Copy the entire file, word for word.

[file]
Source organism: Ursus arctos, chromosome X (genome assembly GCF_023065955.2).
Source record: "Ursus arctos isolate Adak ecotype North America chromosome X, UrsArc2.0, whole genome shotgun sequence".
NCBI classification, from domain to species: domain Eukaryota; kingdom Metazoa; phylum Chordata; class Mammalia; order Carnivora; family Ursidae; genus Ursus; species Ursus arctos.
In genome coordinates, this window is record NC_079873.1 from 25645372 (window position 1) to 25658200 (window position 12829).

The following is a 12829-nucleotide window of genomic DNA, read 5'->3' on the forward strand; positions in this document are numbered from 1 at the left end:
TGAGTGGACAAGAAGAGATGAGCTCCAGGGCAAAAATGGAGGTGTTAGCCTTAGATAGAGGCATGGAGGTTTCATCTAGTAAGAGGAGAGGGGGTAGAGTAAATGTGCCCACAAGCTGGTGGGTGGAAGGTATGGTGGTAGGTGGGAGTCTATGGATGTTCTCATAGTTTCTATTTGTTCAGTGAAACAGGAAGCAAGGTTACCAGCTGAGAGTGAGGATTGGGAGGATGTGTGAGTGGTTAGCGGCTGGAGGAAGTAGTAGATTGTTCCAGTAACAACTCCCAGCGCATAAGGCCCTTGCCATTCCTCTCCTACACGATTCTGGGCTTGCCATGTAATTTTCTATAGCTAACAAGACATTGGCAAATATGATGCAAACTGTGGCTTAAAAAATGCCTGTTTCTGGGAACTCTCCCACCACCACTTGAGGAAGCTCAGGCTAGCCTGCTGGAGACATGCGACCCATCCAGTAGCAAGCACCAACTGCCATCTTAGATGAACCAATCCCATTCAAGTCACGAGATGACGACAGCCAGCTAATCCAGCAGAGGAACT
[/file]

Source organism: Ursus arctos, chromosome X (genome assembly GCF_023065955.2).
Source record: "Ursus arctos isolate Adak ecotype North America chromosome X, UrsArc2.0, whole genome shotgun sequence".
NCBI classification, from domain to species: domain Eukaryota; kingdom Metazoa; phylum Chordata; class Mammalia; order Carnivora; family Ursidae; genus Ursus; species Ursus arctos.
In genome coordinates, this window is record NC_079873.1 from 25645372 (window position 1) to 25658200 (window position 12829).

The following is a 12829-nucleotide window of genomic DNA, read 5'->3' on the forward strand; positions in this document are numbered from 1 at the left end:
TGAGTGGACAAGAAGAGATGAGCTCCAGGGCAAAAATGGAGGTGTTAGCCTTAGATAGAGGCATGGAGGTTTCATCTAGTAAGAGGAGAGGGGGTAGAGTAAATGTGCCCACAAGCTGGTGGGTGGAAGGTATGGTGGTAGGTGGGAGTCTATGGATGTTCTCATAGTTTCTATTTGTTCAGTGAAACAGGAAGCAAGGTTACCAGCTGAGAGTGAGGATTGGGAGGATGTGTGAGTGGTTAGCGGCTGGAGGAAGTAGTAGATTGTTCCAGTAACAACTCCCAGCGCATAAGGCCCTTGCCATTCCTCTCCTACACGATTCTGGGCTTGCCATGTAATTTTCTATAGCTAACAAGACATTGGCAAATATGATGCAAACTGTGGCTTAAAAAATGCCTGTTTCTGGGAACTCTCCCACCACCACTTGAGGAAGCTCAGGCTAGCCTGCTGGAGACATGCGACCCATCCAGTAGCAAGCACCAACTGCCATCTTAGATGAACCAATCCCATTCAAGTCACGAGATGACGACAGCCAGCTAATCCAGCAGAGGAACT